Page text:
International Deputy Chief Expert Ryan Marsh, to discuss the water crisis in his hometown of Cape Town. PICAC Chair and Federal Secretary of the PPTEU Earl Setches discussed the new PICAC centre under construction in Narre Warren. He also presented commemorative rings to Andrew Fabb and Rowan Morton who both represented PICAC and Australia at the United Association International Apprentice Skills Contest in Michigan in 2017. To catch up on the PICAC forum, visit PICAC Facebook page. Following the forum, visitors were invited to attend the Trade Expo where about 25 industry organisations showed off the latest products and developments. For the final event, Shayne La Combre introduced the 16 apprentices who had competed in the apprentice skills contests.

Winners Plumbing 1st place Luke Pettenon Plumbing Apprenticeships Victoria 2nd place Cody Hedge Denam Plumbing QLD 3rd place Karly Tapner Plumbing Apprenticeships Victoria Sprinkler Fitting 1st place Ryan Cox Firesafe Sprinkler Systems 2nd place Lachlan Burke ARA Fire 3rd place Joel Treeby South East Fire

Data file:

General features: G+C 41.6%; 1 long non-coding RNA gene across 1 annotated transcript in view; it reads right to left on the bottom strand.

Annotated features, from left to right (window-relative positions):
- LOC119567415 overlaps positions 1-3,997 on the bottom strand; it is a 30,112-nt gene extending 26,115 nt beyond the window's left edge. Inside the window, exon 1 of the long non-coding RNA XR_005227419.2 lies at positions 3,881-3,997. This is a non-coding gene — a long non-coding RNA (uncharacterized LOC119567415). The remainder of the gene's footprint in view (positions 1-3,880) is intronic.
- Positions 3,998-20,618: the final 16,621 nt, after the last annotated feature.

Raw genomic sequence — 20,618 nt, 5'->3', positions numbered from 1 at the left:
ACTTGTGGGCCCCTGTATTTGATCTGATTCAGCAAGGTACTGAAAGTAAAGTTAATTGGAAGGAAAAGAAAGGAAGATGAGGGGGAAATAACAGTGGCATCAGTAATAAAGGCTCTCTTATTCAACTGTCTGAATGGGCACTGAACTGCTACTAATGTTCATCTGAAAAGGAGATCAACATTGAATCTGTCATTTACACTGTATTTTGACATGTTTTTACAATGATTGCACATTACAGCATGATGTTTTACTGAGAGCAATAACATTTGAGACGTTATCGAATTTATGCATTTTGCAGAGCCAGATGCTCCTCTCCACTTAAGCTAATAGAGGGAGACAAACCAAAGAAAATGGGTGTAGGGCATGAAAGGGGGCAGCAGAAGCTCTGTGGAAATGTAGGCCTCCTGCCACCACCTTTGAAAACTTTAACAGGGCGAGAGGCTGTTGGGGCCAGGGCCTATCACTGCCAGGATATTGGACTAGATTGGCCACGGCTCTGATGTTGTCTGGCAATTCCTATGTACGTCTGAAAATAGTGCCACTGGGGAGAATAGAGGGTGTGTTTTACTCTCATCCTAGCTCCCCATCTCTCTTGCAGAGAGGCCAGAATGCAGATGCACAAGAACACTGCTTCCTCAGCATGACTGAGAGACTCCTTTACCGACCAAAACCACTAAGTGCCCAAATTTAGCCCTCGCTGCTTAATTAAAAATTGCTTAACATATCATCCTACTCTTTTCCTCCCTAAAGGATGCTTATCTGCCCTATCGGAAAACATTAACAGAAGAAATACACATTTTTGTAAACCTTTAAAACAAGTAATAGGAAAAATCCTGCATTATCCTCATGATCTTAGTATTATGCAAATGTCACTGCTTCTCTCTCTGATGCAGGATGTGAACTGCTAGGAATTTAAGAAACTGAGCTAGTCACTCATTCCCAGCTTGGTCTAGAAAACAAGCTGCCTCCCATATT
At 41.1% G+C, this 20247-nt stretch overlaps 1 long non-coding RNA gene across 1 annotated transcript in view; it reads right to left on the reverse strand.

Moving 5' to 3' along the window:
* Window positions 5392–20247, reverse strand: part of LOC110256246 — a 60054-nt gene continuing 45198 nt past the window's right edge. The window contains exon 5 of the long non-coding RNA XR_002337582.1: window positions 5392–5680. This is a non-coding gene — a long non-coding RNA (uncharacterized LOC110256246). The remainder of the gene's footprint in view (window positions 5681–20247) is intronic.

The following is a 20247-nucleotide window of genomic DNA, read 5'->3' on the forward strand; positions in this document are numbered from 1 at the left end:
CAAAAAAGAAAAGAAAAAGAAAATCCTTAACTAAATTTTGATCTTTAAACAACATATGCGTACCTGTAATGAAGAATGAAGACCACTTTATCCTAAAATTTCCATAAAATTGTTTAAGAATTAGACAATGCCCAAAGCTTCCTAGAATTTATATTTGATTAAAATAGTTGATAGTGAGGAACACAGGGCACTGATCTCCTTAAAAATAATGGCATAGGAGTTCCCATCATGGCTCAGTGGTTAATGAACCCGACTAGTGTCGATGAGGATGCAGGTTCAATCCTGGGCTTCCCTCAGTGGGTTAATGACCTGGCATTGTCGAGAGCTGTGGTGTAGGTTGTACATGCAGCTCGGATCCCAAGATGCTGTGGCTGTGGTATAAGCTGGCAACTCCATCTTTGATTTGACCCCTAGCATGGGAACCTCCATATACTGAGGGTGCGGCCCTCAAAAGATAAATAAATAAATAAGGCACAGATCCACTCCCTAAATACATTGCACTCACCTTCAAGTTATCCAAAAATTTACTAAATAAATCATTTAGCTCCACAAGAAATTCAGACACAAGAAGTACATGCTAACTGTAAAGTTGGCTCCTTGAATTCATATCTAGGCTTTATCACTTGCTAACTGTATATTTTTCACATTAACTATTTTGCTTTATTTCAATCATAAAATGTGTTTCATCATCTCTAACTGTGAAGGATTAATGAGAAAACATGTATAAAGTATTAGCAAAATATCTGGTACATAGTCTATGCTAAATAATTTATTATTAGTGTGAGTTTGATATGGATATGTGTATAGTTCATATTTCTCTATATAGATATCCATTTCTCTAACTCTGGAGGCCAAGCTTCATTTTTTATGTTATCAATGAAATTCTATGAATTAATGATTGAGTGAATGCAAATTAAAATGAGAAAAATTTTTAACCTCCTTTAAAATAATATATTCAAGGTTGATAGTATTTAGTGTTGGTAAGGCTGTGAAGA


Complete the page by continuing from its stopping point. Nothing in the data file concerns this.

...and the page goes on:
Clockwise from left: In action at the WPD Apprentice Skills Contest; Plumbing Apprentices – Apprentice Skills Contest 2018; Guest speaker The Hon. James Merlino MP; Guest speaker CEO at the Victorian Building Authority, Sue Eddy; Industry Forum; Crowds at the World Plumbing Day Trade Expo; Sprinkler Fitting Apprentices – Apprentice Skills Contest 2018 52 | Australian Plumbing Industry Magazine | June 2018


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Member news

To register for Master Plumbers events call (03) 9329 9622 All events are Free for Master Plumbers Members

Business growth bonanza Master Plumbers and Tradelink’s first free business breakfast of the year focussed on: • Depreciable assets; • Minimising financial risk; • Market intelligence; and • Plumbing apprentices of the future. Held at the Atura Hotel, Dandenong in February, speakers included Wayne Milner from Northquest, an innovative solutions management company, David Sheldon from Corelogic, Australia’s largest property, building and construction analytics company and Master Plumbers – Plumbing Apprenticeships Victoria’s new Group Training Scheme Manager, Natalie Reynolds, who delved into the psyche of today’s apprentices.